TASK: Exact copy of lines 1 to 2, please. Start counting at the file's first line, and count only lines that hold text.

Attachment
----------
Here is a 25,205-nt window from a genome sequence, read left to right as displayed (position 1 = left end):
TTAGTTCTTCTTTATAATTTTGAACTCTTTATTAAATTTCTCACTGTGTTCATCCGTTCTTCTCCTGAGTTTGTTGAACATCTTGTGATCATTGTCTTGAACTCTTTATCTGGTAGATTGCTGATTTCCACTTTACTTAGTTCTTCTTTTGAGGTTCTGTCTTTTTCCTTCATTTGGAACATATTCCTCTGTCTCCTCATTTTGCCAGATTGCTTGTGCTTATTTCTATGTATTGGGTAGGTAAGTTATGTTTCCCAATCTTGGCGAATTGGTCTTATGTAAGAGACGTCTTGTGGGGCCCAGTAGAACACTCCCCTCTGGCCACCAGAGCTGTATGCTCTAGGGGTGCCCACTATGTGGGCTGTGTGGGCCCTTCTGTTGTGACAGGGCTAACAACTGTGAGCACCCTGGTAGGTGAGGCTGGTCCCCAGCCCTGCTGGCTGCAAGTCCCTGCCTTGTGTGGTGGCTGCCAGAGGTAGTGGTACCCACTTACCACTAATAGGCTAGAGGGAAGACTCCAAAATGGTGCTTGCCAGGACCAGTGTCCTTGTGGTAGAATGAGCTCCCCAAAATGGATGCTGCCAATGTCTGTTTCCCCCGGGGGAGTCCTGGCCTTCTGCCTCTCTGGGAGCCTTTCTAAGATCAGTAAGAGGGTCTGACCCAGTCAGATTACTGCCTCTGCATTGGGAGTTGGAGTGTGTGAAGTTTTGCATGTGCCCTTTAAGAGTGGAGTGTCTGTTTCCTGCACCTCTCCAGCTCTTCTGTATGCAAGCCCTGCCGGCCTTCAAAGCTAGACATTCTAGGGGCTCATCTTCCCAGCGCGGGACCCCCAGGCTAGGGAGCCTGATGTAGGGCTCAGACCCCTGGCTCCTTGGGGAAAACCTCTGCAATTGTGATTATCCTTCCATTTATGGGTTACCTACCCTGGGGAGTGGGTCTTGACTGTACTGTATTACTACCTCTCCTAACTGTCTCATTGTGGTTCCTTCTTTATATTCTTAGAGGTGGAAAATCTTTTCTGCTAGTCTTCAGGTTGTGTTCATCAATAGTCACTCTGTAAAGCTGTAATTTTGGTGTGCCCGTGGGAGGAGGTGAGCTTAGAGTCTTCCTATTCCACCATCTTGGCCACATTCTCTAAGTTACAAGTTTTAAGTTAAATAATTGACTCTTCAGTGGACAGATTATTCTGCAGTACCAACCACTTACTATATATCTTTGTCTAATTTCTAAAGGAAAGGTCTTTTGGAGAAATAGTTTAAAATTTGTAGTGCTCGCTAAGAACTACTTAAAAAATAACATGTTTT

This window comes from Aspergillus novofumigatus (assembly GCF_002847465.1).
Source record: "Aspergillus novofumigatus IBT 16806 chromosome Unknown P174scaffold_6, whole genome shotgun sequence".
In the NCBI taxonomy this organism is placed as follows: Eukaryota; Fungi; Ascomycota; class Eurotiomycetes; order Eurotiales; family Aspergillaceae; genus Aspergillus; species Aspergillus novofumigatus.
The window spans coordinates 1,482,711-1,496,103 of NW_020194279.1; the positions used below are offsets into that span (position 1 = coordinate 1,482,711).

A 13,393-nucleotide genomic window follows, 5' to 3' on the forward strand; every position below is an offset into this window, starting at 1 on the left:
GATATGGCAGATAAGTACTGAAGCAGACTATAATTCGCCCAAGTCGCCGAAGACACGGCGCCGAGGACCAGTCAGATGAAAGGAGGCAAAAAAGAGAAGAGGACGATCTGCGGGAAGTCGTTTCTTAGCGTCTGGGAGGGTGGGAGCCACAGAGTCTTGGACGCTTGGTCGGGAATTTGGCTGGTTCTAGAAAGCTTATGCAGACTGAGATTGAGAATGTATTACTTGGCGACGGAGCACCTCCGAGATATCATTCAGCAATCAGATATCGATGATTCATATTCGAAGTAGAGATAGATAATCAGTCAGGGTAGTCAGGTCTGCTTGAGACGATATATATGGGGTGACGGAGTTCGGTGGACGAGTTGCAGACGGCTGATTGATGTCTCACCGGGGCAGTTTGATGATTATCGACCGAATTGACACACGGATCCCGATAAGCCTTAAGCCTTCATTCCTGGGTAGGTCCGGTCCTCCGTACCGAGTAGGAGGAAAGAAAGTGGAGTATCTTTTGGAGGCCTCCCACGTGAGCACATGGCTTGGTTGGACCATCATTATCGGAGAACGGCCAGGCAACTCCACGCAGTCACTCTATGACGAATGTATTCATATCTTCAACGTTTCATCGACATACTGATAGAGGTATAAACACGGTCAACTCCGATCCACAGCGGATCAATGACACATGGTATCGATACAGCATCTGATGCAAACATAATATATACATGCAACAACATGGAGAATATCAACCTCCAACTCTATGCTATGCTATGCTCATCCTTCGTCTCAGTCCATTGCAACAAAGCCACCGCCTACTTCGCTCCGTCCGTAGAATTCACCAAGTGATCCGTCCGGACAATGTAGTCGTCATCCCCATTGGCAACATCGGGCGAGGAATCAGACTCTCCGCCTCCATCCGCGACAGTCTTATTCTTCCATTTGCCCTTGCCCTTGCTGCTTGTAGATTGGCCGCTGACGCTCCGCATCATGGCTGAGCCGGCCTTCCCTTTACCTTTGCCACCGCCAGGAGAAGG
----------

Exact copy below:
Here is a 25,205-nt window from a genome sequence, read left to right as displayed (position 1 = left end):
TTAGTTCTTCTTTATAATTTTGAACTCTTTATTAAATTTCTCACTGTGTTCATCCGTTCTTCTCCTGAGTTTGTTGAACATCTTGTGATCATTGTCTTGAACTCTTTATCTGGTAGATTGCTGATTTCCACTTTACTTAGTTCTTCTTTTGAGGTTCTGTCTTTTTCCTTCATTTGGAACATATTCCTCTGTCTCCTCATTTTGCCAGATTGCTTGTGCTTATTTCTATGTATTGGGTAGGTAAGTTATGTTTCCCAATCTTGGCGAATTGGTCTTATGTAAGAGACGTCTTGTGGGGCCCAGTAGAACACTCCCCTCTGGCCACCAGAGCTGTATGCTCTAGGGGTGCCCACTATGTGGGCTGTGTGGGCCCTTCTGTTGTGACAGGGCTAACAACTGTGAGCACCCTGGTAGGTGAGGCTGGTCCCCAGCCCTGCTGGCTGCAAGTCCCTGCCTTGTGTGGTGGCTGCCAGAGGTAGTGGTACCCACTTACCACTAATAGGCTAGAGGGAAGACTCCAAAATGGTGCTTGCCAGGACCAGTGTCCTTGTGGTAGAATGAGCTCCCCAAAATGGATGCTGCCAATGTCTGTTTCCCCCGGGGGAGTCCTGGCCTTCTGCCTCTCTGGGAGCCTTTCTAAGATCAGTAAGAGGGTCTGACCCAGTCAGATTACTGCCTCTGCATTGGGAGTTGGAGTGTGTGAAGTTTTGCATGTGCCCTTTAAGAGTGGAGTGTCTGTTTCCTGCACCTCTCCAGCTCTTCTGTATGCAAGCCCTGCCGGCCTTCAAAGCTAGACATTCTAGGGGCTCATCTTCCCAGCGCGGGACCCCCAGGCTAGGGAGCCTGATGTAGGGCTCAGACCCCTGGCTCCTTGGGGAAAACCTCTGCAATTGTGATTATCCTTCCATTTATGGGTTACCTACCCTGGGGAGTGGGTCTTGACTGTACTGTATTACTACCTCTCCTAACTGTCTCATTGTGGTTCCTTCTTTATATTCTTAGAGGTGGAAAATCTTTTCTGCTAGTCTTCAGGTTGTGTTCATCAATAGTCACTCTGTAAAGCTGTAATTTTGGTGTGCCCGTGGGAGGAGGTGAGCTTAGAGTCTTCCTATTCCACCATCTTGGCCACATTCTCTAAGTTACAAGTTTTAAGTTAAATAATTGACTCTTCAGTGGACAGATTATTCTGCAGTACCAACCACTTACTATATATCTTTGTCTAATTTCTAAAGGAAAGGTCTTTTGGAGAAATAGTTTAAAATTTGTAGTGCTCGCTAAGAACTACTTAAAAAATAACATGTTTT